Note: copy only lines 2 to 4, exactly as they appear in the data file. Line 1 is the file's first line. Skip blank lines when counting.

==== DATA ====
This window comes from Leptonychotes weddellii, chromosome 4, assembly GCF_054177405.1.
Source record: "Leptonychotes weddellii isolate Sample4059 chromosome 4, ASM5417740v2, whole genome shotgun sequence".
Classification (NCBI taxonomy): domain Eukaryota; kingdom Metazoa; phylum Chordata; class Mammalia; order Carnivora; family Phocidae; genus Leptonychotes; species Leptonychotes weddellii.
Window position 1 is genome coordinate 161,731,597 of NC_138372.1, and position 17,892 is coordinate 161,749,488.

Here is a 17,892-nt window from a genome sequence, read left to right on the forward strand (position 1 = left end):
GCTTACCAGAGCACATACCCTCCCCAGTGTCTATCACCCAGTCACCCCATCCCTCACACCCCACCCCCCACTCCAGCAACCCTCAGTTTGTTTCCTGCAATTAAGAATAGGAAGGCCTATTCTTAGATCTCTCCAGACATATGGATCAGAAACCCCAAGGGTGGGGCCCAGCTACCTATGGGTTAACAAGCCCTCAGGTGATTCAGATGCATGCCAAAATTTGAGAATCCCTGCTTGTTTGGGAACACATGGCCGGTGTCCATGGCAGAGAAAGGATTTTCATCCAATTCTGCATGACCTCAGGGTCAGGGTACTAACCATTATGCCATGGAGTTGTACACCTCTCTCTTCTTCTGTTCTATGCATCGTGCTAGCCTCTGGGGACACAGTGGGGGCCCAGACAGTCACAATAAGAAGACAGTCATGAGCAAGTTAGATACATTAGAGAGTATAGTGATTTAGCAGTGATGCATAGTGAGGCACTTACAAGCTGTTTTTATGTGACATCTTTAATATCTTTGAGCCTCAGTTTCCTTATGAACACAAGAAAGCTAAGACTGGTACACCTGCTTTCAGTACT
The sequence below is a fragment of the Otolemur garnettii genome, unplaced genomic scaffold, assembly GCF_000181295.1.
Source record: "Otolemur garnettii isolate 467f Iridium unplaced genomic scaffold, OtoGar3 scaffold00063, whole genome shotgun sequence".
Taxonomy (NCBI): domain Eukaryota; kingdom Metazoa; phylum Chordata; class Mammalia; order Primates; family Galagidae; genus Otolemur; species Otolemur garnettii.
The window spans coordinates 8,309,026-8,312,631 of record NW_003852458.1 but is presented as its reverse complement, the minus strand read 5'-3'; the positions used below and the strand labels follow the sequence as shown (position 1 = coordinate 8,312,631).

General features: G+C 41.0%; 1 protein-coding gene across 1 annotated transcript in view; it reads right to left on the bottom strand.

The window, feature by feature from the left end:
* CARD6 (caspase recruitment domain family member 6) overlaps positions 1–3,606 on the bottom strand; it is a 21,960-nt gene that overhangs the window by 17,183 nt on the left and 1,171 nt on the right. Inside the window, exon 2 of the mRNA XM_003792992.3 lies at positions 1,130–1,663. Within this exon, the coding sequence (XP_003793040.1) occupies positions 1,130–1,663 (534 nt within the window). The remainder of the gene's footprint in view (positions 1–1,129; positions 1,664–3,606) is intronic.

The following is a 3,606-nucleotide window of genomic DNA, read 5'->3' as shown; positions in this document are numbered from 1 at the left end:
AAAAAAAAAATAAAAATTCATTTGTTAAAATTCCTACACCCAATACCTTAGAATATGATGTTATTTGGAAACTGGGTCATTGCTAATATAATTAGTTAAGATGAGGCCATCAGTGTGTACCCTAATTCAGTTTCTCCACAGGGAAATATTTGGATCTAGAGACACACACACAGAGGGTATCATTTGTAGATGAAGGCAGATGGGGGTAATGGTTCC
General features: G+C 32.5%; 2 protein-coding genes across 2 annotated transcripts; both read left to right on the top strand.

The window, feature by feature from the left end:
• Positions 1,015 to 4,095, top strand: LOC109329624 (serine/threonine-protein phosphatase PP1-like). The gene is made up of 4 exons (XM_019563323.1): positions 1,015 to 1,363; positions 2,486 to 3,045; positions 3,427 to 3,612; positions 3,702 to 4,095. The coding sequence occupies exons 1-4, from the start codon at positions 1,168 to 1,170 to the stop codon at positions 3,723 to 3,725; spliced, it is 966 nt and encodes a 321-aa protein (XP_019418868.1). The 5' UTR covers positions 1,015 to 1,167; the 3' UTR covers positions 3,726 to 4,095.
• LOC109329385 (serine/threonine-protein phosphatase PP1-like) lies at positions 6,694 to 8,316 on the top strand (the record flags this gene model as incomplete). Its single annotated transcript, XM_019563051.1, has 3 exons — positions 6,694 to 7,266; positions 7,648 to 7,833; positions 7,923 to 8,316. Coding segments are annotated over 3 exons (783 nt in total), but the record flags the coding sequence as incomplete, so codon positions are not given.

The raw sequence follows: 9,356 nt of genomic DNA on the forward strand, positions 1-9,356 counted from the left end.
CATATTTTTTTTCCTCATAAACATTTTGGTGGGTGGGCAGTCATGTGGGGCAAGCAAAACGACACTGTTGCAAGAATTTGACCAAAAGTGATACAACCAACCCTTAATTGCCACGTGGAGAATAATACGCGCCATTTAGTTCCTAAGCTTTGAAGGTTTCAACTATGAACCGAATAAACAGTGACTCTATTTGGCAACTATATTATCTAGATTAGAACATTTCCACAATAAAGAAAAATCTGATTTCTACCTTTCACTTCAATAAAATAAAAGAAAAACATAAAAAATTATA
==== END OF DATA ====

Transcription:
Source record: "Leptonychotes weddellii isolate Sample4059 chromosome 4, ASM5417740v2, whole genome shotgun sequence".
Classification (NCBI taxonomy): domain Eukaryota; kingdom Metazoa; phylum Chordata; class Mammalia; order Carnivora; family Phocidae; genus Leptonychotes; species Leptonychotes weddellii.
Window position 1 is genome coordinate 161,731,597 of NC_138372.1, and position 17,892 is coordinate 161,749,488.